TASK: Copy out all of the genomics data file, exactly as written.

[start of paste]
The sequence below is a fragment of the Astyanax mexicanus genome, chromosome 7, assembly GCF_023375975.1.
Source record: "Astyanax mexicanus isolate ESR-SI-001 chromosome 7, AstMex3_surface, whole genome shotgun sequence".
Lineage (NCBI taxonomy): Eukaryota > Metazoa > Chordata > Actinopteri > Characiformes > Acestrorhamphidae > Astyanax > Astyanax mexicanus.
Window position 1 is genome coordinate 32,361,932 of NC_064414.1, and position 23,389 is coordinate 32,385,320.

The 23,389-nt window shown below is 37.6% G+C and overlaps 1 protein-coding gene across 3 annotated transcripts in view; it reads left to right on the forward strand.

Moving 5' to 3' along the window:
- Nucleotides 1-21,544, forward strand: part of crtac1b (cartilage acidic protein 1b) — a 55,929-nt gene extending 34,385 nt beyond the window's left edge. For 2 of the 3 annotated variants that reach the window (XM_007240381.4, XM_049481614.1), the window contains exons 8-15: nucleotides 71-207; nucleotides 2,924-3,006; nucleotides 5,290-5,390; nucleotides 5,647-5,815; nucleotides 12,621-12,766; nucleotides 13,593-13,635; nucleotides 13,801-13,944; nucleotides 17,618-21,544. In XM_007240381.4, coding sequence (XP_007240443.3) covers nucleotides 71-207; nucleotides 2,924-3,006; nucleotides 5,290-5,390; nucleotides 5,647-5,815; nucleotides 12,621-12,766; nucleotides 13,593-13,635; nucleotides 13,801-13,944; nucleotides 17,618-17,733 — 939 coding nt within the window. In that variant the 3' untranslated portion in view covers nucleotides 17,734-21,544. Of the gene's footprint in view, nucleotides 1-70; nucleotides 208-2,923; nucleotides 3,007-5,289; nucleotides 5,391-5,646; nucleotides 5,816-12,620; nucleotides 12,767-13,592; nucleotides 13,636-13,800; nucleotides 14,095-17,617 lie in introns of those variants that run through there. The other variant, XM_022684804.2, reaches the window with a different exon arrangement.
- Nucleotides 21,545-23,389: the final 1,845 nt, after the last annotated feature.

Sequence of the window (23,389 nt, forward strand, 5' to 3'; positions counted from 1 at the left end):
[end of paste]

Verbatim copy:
The sequence below is a fragment of the Astyanax mexicanus genome, chromosome 7, assembly GCF_023375975.1.
Source record: "Astyanax mexicanus isolate ESR-SI-001 chromosome 7, AstMex3_surface, whole genome shotgun sequence".
Lineage (NCBI taxonomy): Eukaryota > Metazoa > Chordata > Actinopteri > Characiformes > Acestrorhamphidae > Astyanax > Astyanax mexicanus.
Window position 1 is genome coordinate 32,361,932 of NC_064414.1, and position 23,389 is coordinate 32,385,320.

The 23,389-nt window shown below is 37.6% G+C and overlaps 1 protein-coding gene across 3 annotated transcripts in view; it reads left to right on the forward strand.

Moving 5' to 3' along the window:
- Nucleotides 1-21,544, forward strand: part of crtac1b (cartilage acidic protein 1b) — a 55,929-nt gene extending 34,385 nt beyond the window's left edge. For 2 of the 3 annotated variants that reach the window (XM_007240381.4, XM_049481614.1), the window contains exons 8-15: nucleotides 71-207; nucleotides 2,924-3,006; nucleotides 5,290-5,390; nucleotides 5,647-5,815; nucleotides 12,621-12,766; nucleotides 13,593-13,635; nucleotides 13,801-13,944; nucleotides 17,618-21,544. In XM_007240381.4, coding sequence (XP_007240443.3) covers nucleotides 71-207; nucleotides 2,924-3,006; nucleotides 5,290-5,390; nucleotides 5,647-5,815; nucleotides 12,621-12,766; nucleotides 13,593-13,635; nucleotides 13,801-13,944; nucleotides 17,618-17,733 — 939 coding nt within the window. In that variant the 3' untranslated portion in view covers nucleotides 17,734-21,544. Of the gene's footprint in view, nucleotides 1-70; nucleotides 208-2,923; nucleotides 3,007-5,289; nucleotides 5,391-5,646; nucleotides 5,816-12,620; nucleotides 12,767-13,592; nucleotides 13,636-13,800; nucleotides 14,095-17,617 lie in introns of those variants that run through there. The other variant, XM_022684804.2, reaches the window with a different exon arrangement.
- Nucleotides 21,545-23,389: the final 1,845 nt, after the last annotated feature.

Sequence of the window (23,389 nt, forward strand, 5' to 3'; positions counted from 1 at the left end):